parent holding young daughter

I Felt Depleted After Her Diagnosis. One Little Moment Supercharged Me.


I’m an associate researcher specializing in autism spectrum disorders. I’m also the father of a little girl who was diagnosed with childhood autism back in 2009. Shortly after her diagnosis, I decided to dedicate my career to understanding her illness. Since then, I’ve learned that some things are just impossible to fully understand.

When my daughter was born, I remember thinking — like most new parents — that she was the most beautiful and perfect baby that I had ever seen. But within a few months of taking her home from the hospital, her mother started to express concerns. Our daughter was happy as a clam, but something felt off.

black and white photo of young child smiling at camera

At 10 months, she was late sitting-up and she preferred to taste her toys rather than play with them in an age-appropriate way. Doctors said that we needed to relax — she was a little behind in her development but still within the normal range.

They say that parents know their kids best. By the time our little girl turned 2, our gut feeling intensified and we knew that something was wrong. So I did what most people would do in that situation — I turned to the Internet for answers. I wasn’t exactly a child expert, to say the least. She was my first and I had barely even held another baby! So I was oblivious to the telltale signs that were all over the Internet: dislikes cuddling, refuses to be held close, uninterested in others… That was not my darling girl.

The day after her third birthday, we took our daughter to the hospital. There was something about the milestone of her birthday that intensified our suspicions. She refused to do the Baley Scales of Infant Development assessment and was diagnosed with an autistic disorder (at that time called childhood autism) later that week.

I remember standing in the clinic, trying to breath, thinking “OK. Here we go.” We knew all along that something was off — and in a strange way (I find this difficult to acknowledge) the diagnosis came somewhat as a relief. At least now we could start moving forward.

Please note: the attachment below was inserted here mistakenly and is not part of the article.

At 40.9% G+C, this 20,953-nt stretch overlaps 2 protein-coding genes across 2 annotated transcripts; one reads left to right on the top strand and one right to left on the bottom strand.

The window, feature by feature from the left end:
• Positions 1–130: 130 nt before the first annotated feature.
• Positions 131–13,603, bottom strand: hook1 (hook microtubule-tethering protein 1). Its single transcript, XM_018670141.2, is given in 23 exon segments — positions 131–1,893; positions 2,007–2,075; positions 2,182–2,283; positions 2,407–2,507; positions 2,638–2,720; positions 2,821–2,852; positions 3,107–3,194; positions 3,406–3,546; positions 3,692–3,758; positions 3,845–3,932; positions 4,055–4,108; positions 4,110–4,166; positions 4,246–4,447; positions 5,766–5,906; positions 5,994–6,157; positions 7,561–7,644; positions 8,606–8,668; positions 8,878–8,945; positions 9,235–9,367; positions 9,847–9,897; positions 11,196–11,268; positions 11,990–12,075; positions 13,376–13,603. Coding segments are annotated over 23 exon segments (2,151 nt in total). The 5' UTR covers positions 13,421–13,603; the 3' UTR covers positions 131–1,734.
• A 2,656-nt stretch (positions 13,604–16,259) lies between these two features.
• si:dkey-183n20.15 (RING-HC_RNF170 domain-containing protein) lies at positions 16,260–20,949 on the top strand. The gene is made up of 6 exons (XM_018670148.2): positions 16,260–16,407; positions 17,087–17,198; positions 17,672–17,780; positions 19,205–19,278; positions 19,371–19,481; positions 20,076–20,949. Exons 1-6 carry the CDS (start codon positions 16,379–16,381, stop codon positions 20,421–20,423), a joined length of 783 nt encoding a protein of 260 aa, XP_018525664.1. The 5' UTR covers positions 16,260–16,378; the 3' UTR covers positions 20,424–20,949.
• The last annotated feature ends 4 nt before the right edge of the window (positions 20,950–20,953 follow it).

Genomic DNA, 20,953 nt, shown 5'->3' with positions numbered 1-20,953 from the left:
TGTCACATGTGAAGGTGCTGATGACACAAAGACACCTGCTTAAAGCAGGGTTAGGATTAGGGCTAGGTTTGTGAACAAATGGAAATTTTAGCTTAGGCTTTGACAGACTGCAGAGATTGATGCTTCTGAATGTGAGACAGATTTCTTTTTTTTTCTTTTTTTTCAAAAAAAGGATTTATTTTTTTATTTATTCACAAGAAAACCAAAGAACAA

It wasn’t easy.

Even though I initially accepted the situation, I felt that my life was falling apart. What did it mean? How would we cope? What next?

A few days after the diagnosis, I was standing in the kitchen preparing a snack for my daughter. It was a day like every other day before the diagnosis, only I felt depleted, like an empty shell. Then it happened: I looked down at her sitting on the floor and she smiled at me. That was it. My eyes began to well up. My heart melted with joy like it always had when I would see my baby smile.  I realized that she hadn’t changed. I had.

At that moment, I decided to fight for our daughter — to make sure that she received the best possible interventions available. We’re still championing her…  And life is good!

parent holding young daughter

About a year after her diagnosis, I felt supercharged. Wanting to help not only my daughter but other children with autism, I started and finished a Masters Degree in Autism Spectrum Disorders. Within a few years, I began to work as an Assistant Professor at UiT – The Arctic University of Tromsø and later still, as a Visiting Associate Research Scientist at Yale University.

Over the years, I tried desperately to figure out why my little girl has autism. We ran genetic tests and brain scans with no result. This was, in fact, a good thing because then you know there are no restrictions on learning processes except for the diagnosis itself. I may not be able to understand the why — but that’s OK. In some ways, I think it’s made me a better researcher. My focus now is on improving the lives of children with autism spectrum disorders. Specifically, I look at how technology can help build relationships between children with autism and the people around them.

About a year and a half ago, I started talking with Kim Arthur, a founding team member at PlayFish, a mobile gaming company bought by EA Sports. He then introduced me to Katrine Gulstad Pedersen, a special needs educator who was already manipulating apps to use with her students, and Stian Hansen, a software engineer who can build anything. When Kim, Katrine, Stian and I decided to found Superplus, it felt like a natural extension of my research.

Our collaboration means that the science can actually be put into practice — Superplus can be used by parents and special needs providers to help children with special needs cope with everyday life. That’s why I love my job. It makes a difference in the lives of regular families — just like mine.

father and daughter sitting on couch and looking at ipad

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